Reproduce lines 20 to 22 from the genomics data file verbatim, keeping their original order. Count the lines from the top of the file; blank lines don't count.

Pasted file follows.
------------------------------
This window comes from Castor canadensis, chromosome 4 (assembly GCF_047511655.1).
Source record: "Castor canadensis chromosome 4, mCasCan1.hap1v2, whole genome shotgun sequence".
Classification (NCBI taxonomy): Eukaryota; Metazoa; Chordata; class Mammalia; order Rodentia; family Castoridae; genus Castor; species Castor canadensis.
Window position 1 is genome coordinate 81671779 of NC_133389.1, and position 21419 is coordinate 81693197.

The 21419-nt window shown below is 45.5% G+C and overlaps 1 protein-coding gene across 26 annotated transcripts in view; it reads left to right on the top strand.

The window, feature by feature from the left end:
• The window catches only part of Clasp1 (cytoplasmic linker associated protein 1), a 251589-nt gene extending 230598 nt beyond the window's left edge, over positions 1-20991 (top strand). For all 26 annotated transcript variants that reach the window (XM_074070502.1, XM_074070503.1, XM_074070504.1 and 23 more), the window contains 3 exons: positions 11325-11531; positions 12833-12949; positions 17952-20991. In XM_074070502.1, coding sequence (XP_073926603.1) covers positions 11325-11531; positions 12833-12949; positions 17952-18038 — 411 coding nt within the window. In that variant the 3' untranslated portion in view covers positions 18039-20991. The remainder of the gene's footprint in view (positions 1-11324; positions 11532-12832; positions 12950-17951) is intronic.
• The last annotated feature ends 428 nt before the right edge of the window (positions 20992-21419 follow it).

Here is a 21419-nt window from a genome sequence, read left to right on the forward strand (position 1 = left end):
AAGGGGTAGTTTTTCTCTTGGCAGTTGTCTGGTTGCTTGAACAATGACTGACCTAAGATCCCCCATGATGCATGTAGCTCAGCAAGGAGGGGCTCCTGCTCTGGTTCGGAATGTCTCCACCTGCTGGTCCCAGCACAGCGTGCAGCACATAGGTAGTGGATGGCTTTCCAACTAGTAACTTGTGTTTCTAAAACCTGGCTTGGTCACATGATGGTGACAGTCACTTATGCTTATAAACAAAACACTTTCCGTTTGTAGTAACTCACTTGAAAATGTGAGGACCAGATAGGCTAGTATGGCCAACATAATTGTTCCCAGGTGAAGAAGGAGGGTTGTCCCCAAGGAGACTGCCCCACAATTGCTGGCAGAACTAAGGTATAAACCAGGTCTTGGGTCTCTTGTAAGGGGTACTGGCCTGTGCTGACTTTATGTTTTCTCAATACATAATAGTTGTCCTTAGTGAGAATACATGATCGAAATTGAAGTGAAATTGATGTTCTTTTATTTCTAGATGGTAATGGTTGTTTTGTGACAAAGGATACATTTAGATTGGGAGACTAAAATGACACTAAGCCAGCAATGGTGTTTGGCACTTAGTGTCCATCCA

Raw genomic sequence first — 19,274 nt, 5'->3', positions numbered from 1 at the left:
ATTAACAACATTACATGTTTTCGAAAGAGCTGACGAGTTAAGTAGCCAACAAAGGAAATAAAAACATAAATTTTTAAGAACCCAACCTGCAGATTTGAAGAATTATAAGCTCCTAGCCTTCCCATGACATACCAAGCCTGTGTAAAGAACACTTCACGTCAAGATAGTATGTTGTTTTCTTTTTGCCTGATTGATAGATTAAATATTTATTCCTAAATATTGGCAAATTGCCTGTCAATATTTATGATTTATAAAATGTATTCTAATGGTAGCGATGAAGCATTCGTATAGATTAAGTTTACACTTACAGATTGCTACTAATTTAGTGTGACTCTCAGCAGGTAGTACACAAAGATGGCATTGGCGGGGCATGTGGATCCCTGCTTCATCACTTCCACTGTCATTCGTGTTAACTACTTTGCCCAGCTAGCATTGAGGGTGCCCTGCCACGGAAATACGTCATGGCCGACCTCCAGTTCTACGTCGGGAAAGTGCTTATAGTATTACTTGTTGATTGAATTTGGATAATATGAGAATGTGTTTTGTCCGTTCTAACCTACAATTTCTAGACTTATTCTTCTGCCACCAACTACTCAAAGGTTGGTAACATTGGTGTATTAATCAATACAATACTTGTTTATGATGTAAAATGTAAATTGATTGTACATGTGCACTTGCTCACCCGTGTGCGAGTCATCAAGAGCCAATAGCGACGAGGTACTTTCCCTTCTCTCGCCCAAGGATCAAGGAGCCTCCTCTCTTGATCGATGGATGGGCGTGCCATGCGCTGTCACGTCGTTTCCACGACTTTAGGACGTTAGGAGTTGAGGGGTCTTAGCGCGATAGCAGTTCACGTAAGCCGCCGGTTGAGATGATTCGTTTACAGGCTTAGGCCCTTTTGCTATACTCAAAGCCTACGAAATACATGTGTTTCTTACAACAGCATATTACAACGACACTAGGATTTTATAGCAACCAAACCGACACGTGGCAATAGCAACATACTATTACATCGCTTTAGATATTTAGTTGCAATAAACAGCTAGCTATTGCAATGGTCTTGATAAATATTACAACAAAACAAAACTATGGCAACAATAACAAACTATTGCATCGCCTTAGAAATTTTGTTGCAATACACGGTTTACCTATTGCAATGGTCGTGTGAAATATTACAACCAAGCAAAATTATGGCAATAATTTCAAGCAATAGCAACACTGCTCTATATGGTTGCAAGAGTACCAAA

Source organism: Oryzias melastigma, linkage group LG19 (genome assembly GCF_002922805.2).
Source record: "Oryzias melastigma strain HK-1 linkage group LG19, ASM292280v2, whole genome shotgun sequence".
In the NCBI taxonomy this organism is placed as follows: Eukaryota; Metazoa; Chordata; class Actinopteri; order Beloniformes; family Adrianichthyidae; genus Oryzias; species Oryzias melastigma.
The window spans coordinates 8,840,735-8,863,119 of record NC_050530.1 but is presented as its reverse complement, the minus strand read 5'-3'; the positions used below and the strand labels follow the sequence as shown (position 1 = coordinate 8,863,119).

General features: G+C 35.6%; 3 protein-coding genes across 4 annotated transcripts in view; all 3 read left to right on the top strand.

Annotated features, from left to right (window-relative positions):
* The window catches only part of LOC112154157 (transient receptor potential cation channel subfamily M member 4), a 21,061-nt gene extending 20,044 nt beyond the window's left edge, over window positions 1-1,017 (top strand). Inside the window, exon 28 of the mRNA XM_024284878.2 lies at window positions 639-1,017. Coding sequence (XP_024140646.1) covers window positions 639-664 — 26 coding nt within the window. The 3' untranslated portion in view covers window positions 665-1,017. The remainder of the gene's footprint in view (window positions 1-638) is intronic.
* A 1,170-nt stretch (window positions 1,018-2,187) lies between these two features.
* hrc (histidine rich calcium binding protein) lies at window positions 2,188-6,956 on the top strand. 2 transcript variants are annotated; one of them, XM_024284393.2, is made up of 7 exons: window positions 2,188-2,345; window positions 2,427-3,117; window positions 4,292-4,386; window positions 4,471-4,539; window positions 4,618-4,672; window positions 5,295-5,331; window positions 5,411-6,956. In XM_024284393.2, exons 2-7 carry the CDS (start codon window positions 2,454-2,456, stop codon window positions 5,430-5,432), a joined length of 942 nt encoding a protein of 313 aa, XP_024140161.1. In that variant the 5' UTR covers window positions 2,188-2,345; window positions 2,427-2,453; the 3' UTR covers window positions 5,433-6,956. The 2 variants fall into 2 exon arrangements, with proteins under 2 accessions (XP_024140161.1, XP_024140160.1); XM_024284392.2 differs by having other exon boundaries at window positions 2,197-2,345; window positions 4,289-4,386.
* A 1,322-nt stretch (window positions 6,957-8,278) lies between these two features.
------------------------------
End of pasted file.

* A 1,170-nt stretch (window positions 1,018-2,187) lies between these two features.
* hrc (histidine rich calcium binding protein) lies at window positions 2,188-6,956 on the top strand. 2 transcript variants are annotated; one of them, XM_024284393.2, is made up of 7 exons: window positions 2,188-2,345; window positions 2,427-3,117; window positions 4,292-4,386; window positions 4,471-4,539; window positions 4,618-4,672; window positions 5,295-5,331; window positions 5,411-6,956. In XM_024284393.2, exons 2-7 carry the CDS (start codon window positions 2,454-2,456, stop codon window positions 5,430-5,432), a joined length of 942 nt encoding a protein of 313 aa, XP_024140161.1. In that variant the 5' UTR covers window positions 2,188-2,345; window positions 2,427-2,453; the 3' UTR covers window positions 5,433-6,956. The 2 variants fall into 2 exon arrangements, with proteins under 2 accessions (XP_024140161.1, XP_024140160.1); XM_024284392.2 differs by having other exon boundaries at window positions 2,197-2,345; window positions 4,289-4,386.
* A 1,322-nt stretch (window positions 6,957-8,278) lies between these two features.